– September 5, 2020
space x dragon

Not even outer space is free from cost overruns and red tape. Exploring the final frontier is notoriously expensive, and costs have a nasty habit of creeping upwards mid-project. But thanks to the private sector, this may finally change.

NASA recently announced that the Space Launch System (SLS), its next-generation rocket, will cost significantly more than originally anticipated. In a recent announcement, NASA confirmed that the rocket was expected to cost $9.1 billion, and the ground system for mission support $2.4 billion. That’s a 33% increase over estimated costs in 2017!

In contrast, the private sector has performed phenomenally in lowering launch costs. Between 1970 and 2000, the cost of getting to space was about $18,500 per kilogram. When SpaceX came onto the scene, however, things started to improve. The private launch provider has significantly reduced the costs of accessing space: By 2019, using its Falcon 9 rocket, costs had fallen to $2,720 per kilogram. Due to SpaceX’s innovations in reusable rockets, experts say launch costs might fall below $1,000 per kilogram in as little as five to ten years. The opportunity this presents for space exploration and development is exciting.

SpaceX’s successful launch of two NASA astronauts to the International Space Station in May and the astronauts’ safe return in August mark the dawn of a new space age. This shows that the private sector can and must play an increasingly prominent role in propelling mankind to the stars.

We need to reconsider the relationship between the public and private sectors in space exploration and development. Many observers contend that creating the scientific and engineering knowledge required for significant spacefaring activities is a public good. Once the knowledge is created, it is available for everyone to use. Also, it is hard to prevent anyone from using that knowledge, even if they don’t pay for the privilege. Because of this, goes the argument, governments have an advantage over markets.

But that reasoning betrays a misunderstanding of public goods. First, the public good argument suggests that, at most, the public sector should finance space exploration and development. But it doesn’t imply that the public sector should produce those things. Second, the arguments conflate knowledge with technology. The rocket equation is a public good. But the actual rocket is not. For-profit companies have a cost advantage at carrying out many of the tasks previously expected of governments.

The private sector is cost-conscious in a way the public sector will never be. The profit motive is a powerful mechanism for getting things done cheaply. In our space missions, we should redraw the boundary between government and private. At most, the government should set goals and conduct oversight. The private sector should execute. That way, we can get a robust and dynamic private sector that can bring humanity back to the moon, to Mars, and beyond, while respecting public international law.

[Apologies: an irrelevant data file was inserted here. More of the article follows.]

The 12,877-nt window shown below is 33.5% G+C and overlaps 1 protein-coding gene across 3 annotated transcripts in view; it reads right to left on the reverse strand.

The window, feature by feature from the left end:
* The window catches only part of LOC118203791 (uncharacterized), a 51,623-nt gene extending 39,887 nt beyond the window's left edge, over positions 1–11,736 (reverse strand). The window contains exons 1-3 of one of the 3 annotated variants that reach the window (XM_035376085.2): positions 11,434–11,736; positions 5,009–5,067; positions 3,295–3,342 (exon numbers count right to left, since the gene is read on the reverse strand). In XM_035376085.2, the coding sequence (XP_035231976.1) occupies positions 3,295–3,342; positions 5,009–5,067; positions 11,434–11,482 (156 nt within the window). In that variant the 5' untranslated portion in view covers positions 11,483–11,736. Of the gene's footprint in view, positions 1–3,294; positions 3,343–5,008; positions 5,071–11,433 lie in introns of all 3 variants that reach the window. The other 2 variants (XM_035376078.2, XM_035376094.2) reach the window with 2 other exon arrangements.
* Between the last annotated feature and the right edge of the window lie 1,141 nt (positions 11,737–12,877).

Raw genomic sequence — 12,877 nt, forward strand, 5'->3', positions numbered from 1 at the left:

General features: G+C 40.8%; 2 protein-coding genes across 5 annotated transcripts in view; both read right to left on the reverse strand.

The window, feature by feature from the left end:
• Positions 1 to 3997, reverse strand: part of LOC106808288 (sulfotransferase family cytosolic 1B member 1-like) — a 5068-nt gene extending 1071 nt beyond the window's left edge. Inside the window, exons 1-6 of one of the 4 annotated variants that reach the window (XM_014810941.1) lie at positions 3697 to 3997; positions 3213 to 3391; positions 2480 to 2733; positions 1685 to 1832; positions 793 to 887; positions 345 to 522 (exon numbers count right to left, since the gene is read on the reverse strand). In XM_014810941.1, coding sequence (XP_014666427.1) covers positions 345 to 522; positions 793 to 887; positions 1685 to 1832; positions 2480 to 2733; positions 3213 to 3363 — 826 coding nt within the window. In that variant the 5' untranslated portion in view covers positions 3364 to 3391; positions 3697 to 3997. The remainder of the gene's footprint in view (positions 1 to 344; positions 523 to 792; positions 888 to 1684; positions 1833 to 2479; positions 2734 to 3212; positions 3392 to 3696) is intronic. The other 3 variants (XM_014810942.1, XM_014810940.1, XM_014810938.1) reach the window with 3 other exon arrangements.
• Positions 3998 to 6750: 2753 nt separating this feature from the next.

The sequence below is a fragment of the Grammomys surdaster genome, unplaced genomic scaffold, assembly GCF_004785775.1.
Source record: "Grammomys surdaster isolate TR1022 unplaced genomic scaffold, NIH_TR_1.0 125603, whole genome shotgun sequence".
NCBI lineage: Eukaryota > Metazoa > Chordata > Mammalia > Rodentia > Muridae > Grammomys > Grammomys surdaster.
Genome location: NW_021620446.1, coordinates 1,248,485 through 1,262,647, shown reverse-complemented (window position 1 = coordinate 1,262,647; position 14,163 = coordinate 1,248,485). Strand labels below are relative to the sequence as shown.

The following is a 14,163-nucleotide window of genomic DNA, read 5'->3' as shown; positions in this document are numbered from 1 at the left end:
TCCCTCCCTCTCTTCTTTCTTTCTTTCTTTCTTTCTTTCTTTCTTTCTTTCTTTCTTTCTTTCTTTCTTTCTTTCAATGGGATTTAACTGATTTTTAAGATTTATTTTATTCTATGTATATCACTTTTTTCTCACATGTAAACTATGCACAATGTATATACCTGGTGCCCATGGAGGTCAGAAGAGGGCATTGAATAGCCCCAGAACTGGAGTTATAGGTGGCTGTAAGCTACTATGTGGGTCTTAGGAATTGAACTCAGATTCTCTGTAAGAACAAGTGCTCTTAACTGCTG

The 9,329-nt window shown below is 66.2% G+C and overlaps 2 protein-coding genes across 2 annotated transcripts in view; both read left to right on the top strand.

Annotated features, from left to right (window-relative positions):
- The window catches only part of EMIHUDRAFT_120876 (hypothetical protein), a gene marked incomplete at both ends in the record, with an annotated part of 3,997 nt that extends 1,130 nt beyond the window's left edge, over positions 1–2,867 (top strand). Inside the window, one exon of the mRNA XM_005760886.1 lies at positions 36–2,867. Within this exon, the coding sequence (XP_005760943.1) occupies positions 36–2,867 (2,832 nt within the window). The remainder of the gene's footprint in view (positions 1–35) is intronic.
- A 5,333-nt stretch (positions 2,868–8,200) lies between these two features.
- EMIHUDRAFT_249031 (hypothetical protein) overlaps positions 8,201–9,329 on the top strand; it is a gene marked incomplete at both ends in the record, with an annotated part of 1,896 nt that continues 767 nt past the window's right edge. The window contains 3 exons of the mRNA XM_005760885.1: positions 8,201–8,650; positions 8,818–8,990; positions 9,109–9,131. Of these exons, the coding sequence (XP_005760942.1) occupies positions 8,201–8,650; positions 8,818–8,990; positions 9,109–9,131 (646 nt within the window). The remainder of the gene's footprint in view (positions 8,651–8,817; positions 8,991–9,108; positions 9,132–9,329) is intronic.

Space remains the final frontier. Just as with the terrestrial frontier, private enterprise should be the driving force for exploration, development, and settlement. Existing international law requires governments to treat outer space as the “province of all mankind.” But given the massive strides made by for-profit space companies, the public sector should focus on refereeing and peacekeeping. The right combination of private entrepreneurialism and public vision will help us achieve things in space our grandparents only dreamed of. Our manifest destiny waits among the stars.

Alexander William Salter

Alexander W. Salter

Alexander William Salter is an Associate Professor of Economics in the Rawls College of Business and the Comparative Economics Research Fellow with the Free Market Institute, both at Texas Tech University. He has published articles in leading scholarly journals, such as the Journal of Money, Credit and Banking, the Journal of Economic Dynamics and Control, the Journal of Macroeconomics, and the American Political Science Review. His opinion pieces have appeared in The HillThe American ConservativeUS News and World ReportQuillette, and numerous other outlets. Salter earned his M.A. and Ph.D. in Economics at George Mason University and his B.A. in Economics at Occidental College. He was an AIER Summer Fellowship Program participant in 2011.

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David R. Henderson

David R. Henderson

David R. Henderson is a Senior Fellow with the American Institute for Economic Research. He is also a research fellow with the Hoover Institution at Stanford University and emeritus professor of economics with the Naval Postgraduate School, is editor of The Concise Encyclopedia of Economics. David was previously the senior economist for health policy with President Reagan’s Council of Economic Advisers.

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